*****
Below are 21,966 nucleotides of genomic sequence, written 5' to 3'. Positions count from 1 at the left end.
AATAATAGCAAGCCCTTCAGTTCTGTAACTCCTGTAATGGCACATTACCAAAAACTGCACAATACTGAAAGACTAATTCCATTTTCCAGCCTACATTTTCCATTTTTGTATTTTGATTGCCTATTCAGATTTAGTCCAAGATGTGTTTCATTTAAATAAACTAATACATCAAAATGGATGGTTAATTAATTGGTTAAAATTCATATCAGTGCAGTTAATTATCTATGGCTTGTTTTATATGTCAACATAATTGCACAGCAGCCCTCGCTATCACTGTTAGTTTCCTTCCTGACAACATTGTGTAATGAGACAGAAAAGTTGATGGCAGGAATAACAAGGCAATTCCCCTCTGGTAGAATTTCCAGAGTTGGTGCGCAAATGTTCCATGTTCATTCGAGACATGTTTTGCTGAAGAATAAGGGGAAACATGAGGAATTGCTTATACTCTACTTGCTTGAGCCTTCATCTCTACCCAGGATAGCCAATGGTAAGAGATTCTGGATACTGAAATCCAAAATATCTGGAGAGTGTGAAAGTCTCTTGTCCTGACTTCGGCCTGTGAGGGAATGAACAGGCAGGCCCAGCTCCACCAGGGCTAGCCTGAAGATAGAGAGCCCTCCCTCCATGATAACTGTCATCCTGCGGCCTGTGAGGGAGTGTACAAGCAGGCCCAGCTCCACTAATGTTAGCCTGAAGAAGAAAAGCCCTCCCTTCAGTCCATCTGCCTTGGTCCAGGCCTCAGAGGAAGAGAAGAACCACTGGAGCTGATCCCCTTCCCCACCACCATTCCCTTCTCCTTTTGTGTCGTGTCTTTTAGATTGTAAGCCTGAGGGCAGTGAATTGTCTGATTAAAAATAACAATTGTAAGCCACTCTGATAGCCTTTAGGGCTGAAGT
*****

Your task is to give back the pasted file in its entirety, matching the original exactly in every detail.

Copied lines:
Below are 21,966 nucleotides of genomic sequence, written 5' to 3'. Positions count from 1 at the left end.
AATAATAGCAAGCCCTTCAGTTCTGTAACTCCTGTAATGGCACATTACCAAAAACTGCACAATACTGAAAGACTAATTCCATTTTCCAGCCTACATTTTCCATTTTTGTATTTTGATTGCCTATTCAGATTTAGTCCAAGATGTGTTTCATTTAAATAAACTAATACATCAAAATGGATGGTTAATTAATTGGTTAAAATTCATATCAGTGCAGTTAATTATCTATGGCTTGTTTTATATGTCAACATAATTGCACAGCAGCCCTCGCTATCACTGTTAGTTTCCTTCCTGACAACATTGTGTAATGAGACAGAAAAGTTGATGGCAGGAATAACAAGGCAATTCCCCTCTGGTAGAATTTCCAGAGTTGGTGCGCAAATGTTCCATGTTCATTCGAGACATGTTTTGCTGAAGAATAAGGGGAAACATGAGGAATTGCTTATACTCTACTTGCTTGAGCCTTCATCTCTACCCAGGATAGCCAATGGTAAGAGATTCTGGATACTGAAATCCAAAATATCTGGAGAGTGTGAAAGTCTCTTGTCCTGACTTCGGCCTGTGAGGGAATGAACAGGCAGGCCCAGCTCCACCAGGGCTAGCCTGAAGATAGAGAGCCCTCCCTCCATGATAACTGTCATCCTGCGGCCTGTGAGGGAGTGTACAAGCAGGCCCAGCTCCACTAATGTTAGCCTGAAGAAGAAAAGCCCTCCCTTCAGTCCATCTGCCTTGGTCCAGGCCTCAGAGGAAGAGAAGAACCACTGGAGCTGATCCCCTTCCCCACCACCATTCCCTTCTCCTTTTGTGTCGTGTCTTTTAGATTGTAAGCCTGAGGGCAGTGAATTGTCTGATTAAAAATAACAATTGTAAGCCACTCTGATAGCCTTTAGGGCTGAAGT